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A student’s hope – their ability to both envision paths to desirable future goals and believe that they will get there – is a powerful force within the school context. In this chapter, I discuss the relevance and utility of hope within the school setting for school psychologists. The chapter begins with an overview of hope theory, including how it is typically measured and its documented relationships with the achievement, academic engagement, mental health, and socioemotional functioning of students. Next, I discuss several ways school psychologists can promote hope schoolwide through various school policies and actions. Lastly, I go over several research-based hope interventions that can be employed in small groups as well as several informal hope-based interventions that can be utilized by school personnel more broadly. There are many ways that hope can be useful to school psychologists. This chapter provides a starter hope toolkit for how it can be leveraged.
Practice books are often simple 'how to' lists or straightforward 'recipes' and the practitioner still does not know why the activity is related to the outcome they seek. In essence, they lose how the specifics of the practice are related to the theory of change or the theory of how the problem developed in the first place. This leads to practitioners potentially removing crucial elements of best practice procedures when making modifications to tackle new or different problems in an unfamiliar context. By understanding the theoretical underpinnings, practitioners can better plan for adjustments because they know how the outcomes they seek are informed by the theory. Engagingly written and perfect for day-to-day use, this book translates state-of-the-art research and interdisciplinary theory into practical recommendations for those working with children and adolescents.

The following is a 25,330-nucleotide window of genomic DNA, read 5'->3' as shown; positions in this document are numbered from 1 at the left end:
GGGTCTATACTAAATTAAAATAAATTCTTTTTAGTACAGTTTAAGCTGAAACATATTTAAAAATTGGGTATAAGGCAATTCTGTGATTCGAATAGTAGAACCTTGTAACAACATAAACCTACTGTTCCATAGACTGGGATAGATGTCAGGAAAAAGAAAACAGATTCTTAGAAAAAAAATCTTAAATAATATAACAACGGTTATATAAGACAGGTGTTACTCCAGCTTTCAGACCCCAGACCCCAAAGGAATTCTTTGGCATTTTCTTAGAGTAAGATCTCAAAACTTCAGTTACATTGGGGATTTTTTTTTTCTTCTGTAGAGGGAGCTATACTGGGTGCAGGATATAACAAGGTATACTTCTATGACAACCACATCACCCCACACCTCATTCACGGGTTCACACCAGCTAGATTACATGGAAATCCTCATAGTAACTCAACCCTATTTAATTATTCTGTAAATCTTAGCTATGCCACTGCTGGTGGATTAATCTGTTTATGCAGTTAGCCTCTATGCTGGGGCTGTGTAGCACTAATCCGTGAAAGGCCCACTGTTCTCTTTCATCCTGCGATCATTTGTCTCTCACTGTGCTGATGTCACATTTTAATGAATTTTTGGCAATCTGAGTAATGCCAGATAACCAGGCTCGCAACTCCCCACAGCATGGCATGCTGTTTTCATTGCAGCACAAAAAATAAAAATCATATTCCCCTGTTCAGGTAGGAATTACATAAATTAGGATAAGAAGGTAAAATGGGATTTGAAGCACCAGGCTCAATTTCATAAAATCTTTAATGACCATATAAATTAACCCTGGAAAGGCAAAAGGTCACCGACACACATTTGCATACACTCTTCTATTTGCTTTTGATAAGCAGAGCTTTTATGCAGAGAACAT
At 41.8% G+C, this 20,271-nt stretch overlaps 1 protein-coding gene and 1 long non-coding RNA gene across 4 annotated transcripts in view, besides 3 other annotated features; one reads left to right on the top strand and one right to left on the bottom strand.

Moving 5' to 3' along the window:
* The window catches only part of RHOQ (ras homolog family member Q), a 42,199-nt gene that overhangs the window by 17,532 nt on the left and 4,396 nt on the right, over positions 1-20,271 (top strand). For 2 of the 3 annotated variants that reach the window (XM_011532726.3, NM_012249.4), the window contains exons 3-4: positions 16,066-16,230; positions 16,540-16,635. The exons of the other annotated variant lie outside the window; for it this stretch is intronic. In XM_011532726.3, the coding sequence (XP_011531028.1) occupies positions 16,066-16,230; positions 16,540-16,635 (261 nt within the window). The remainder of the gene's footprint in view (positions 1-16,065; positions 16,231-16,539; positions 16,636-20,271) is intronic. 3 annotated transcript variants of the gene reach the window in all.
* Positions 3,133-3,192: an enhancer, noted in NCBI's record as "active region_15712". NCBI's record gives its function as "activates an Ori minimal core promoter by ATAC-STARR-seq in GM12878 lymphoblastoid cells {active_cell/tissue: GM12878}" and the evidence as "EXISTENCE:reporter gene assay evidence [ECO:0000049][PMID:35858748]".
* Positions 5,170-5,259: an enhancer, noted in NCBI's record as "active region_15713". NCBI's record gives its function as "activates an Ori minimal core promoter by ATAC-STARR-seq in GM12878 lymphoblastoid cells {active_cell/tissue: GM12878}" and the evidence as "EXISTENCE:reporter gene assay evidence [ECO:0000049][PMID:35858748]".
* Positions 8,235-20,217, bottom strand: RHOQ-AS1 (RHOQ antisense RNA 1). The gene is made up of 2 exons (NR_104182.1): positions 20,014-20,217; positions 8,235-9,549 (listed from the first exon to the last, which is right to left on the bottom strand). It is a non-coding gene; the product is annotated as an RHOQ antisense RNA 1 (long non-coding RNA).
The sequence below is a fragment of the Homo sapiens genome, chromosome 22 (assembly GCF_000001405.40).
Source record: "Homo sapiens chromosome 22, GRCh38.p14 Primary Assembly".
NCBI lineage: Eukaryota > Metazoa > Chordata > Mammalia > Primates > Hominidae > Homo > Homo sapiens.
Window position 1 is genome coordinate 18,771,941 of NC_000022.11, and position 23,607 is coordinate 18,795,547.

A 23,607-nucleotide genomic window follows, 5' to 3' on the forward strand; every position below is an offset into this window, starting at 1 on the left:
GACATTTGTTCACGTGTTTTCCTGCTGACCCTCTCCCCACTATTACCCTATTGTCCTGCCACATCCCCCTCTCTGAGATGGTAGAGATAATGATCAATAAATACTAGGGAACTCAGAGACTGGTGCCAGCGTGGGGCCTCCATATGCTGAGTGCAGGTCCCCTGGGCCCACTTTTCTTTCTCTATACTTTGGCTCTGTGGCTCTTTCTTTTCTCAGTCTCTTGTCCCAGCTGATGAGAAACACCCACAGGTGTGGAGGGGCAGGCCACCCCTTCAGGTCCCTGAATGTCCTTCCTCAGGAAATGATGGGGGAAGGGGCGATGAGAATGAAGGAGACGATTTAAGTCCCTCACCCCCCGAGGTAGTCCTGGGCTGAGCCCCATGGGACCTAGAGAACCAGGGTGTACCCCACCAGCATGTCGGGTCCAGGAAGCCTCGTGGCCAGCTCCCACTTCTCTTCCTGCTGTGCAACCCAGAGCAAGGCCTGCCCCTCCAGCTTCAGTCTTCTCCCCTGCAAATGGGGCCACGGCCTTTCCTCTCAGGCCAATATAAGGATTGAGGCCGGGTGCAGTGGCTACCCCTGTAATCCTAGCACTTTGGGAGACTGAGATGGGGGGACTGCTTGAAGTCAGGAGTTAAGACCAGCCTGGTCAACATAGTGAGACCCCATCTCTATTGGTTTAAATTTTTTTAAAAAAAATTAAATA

In this chapter, we begin with an overview of the achievement gap, highlighting differences by gender, ethnicity/race, and socioeconomic status. We then discuss the complexities of dealing with culture, ethnicity, and race in school psychology and review several studies that have used these constructs. A brief overview of the association between mental well-being and achievement outcomes is next, followed by a brief discussion of grit as a cautionary tale. We conclude with some general recommendations for the field.
School psychology fills a unique and important niche in education. Falling at the intersection of learning, academic achievement, and behavioral, emotional, and social well-being, school psychology plays a role in helping students, families, educators, and school systems meet the goals of a free and appropriate education for all youth, with or without a special education classification. In this chapter, we briefly review the purpose of education and discuss the groups that are not well served by education. We then provide an overview of the chapters that make up this text, including those on the important recent contributions to education and schooling from social psychology.